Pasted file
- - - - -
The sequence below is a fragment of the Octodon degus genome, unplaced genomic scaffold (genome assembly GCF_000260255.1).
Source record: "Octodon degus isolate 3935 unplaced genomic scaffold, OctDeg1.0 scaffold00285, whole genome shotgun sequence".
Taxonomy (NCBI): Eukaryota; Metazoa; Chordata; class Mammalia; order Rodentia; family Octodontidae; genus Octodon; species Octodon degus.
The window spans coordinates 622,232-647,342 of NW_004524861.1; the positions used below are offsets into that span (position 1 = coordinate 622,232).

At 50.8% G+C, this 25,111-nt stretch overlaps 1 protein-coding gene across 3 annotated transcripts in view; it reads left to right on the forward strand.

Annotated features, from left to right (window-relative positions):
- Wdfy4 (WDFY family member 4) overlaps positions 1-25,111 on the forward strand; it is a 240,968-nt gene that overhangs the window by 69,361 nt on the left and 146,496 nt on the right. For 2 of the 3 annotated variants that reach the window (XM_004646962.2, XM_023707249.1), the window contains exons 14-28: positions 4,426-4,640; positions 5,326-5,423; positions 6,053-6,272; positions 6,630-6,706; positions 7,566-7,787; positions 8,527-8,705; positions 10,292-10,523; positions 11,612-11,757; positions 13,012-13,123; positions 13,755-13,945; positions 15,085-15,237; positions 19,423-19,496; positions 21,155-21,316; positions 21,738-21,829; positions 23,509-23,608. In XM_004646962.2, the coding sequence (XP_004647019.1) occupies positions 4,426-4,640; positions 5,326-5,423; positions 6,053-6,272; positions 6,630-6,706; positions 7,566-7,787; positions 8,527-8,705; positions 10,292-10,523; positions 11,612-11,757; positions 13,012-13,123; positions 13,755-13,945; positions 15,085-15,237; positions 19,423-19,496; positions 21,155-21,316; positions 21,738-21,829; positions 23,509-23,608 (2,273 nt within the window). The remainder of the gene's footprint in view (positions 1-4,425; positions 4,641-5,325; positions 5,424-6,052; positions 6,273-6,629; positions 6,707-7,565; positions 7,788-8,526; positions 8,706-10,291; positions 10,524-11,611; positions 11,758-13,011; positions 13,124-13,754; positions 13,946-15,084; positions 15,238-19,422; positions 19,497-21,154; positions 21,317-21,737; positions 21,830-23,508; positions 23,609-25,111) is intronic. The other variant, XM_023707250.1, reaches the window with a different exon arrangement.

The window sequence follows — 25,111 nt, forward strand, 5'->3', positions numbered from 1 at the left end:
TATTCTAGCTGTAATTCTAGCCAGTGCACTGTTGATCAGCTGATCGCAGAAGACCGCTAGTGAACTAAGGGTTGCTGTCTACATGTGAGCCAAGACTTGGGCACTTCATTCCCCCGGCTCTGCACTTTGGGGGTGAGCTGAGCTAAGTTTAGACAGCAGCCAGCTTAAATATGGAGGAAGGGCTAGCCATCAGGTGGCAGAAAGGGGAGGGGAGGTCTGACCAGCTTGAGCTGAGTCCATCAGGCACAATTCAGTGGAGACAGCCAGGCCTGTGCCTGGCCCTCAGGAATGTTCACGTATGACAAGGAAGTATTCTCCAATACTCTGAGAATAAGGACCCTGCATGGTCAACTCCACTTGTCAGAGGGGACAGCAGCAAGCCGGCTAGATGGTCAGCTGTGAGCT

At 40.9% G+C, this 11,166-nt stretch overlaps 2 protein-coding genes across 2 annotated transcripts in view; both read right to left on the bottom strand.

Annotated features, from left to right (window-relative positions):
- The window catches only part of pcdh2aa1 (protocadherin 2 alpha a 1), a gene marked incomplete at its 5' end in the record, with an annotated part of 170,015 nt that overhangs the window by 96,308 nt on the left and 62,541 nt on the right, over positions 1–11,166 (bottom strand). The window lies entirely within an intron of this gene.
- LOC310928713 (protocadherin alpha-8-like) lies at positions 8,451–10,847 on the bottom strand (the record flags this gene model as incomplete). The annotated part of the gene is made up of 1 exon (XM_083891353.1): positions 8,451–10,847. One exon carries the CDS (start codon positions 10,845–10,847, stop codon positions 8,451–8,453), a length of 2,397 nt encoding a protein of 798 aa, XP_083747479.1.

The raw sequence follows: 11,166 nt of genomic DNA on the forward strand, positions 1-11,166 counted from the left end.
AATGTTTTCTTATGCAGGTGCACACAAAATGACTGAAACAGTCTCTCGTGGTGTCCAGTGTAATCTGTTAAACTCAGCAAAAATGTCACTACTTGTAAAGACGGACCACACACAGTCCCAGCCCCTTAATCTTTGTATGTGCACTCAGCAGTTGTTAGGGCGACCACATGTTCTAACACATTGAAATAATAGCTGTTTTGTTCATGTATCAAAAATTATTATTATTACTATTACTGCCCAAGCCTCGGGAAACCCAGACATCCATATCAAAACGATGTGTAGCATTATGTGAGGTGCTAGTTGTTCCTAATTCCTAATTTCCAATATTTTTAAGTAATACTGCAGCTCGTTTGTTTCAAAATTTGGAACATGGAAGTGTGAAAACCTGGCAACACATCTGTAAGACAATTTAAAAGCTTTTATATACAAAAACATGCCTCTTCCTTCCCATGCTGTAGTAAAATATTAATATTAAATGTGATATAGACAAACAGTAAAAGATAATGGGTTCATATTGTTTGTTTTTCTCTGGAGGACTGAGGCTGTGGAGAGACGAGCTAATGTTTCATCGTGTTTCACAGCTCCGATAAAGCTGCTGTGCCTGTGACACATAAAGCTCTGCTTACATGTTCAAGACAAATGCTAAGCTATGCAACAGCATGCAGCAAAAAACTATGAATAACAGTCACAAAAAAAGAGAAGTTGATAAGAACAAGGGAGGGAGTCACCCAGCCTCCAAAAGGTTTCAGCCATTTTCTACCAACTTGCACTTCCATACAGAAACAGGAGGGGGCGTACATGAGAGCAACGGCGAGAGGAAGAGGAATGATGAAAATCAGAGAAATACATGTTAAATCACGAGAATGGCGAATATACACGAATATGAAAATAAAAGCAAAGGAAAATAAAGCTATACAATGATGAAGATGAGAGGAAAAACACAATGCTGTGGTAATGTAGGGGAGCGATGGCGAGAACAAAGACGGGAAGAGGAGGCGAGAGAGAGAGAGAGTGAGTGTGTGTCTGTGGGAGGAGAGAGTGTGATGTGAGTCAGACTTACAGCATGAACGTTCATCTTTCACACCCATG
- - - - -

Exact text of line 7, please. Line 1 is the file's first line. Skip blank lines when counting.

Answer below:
- Wdfy4 (WDFY family member 4) overlaps positions 1-25,111 on the forward strand; it is a 240,968-nt gene that overhangs the window by 69,361 nt on the left and 146,496 nt on the right. For 2 of the 3 annotated variants that reach the window (XM_004646962.2, XM_023707249.1), the window contains exons 14-28: positions 4,426-4,640; positions 5,326-5,423; positions 6,053-6,272; positions 6,630-6,706; positions 7,566-7,787; positions 8,527-8,705; positions 10,292-10,523; positions 11,612-11,757; positions 13,012-13,123; positions 13,755-13,945; positions 15,085-15,237; positions 19,423-19,496; positions 21,155-21,316; positions 21,738-21,829; positions 23,509-23,608. In XM_004646962.2, the coding sequence (XP_004647019.1) occupies positions 4,426-4,640; positions 5,326-5,423; positions 6,053-6,272; positions 6,630-6,706; positions 7,566-7,787; positions 8,527-8,705; positions 10,292-10,523; positions 11,612-11,757; positions 13,012-13,123; positions 13,755-13,945; positions 15,085-15,237; positions 19,423-19,496; positions 21,155-21,316; positions 21,738-21,829; positions 23,509-23,608 (2,273 nt within the window). The remainder of the gene's footprint in view (positions 1-4,425; positions 4,641-5,325; positions 5,424-6,052; positions 6,273-6,629; positions 6,707-7,565; positions 7,788-8,526; positions 8,706-10,291; positions 10,524-11,611; positions 11,758-13,011; positions 13,124-13,754; positions 13,946-15,084; positions 15,238-19,422; positions 19,497-21,154; positions 21,317-21,737; positions 21,830-23,508; positions 23,609-25,111) is intronic. The other variant, XM_023707250.1, reaches the window with a different exon arrangement.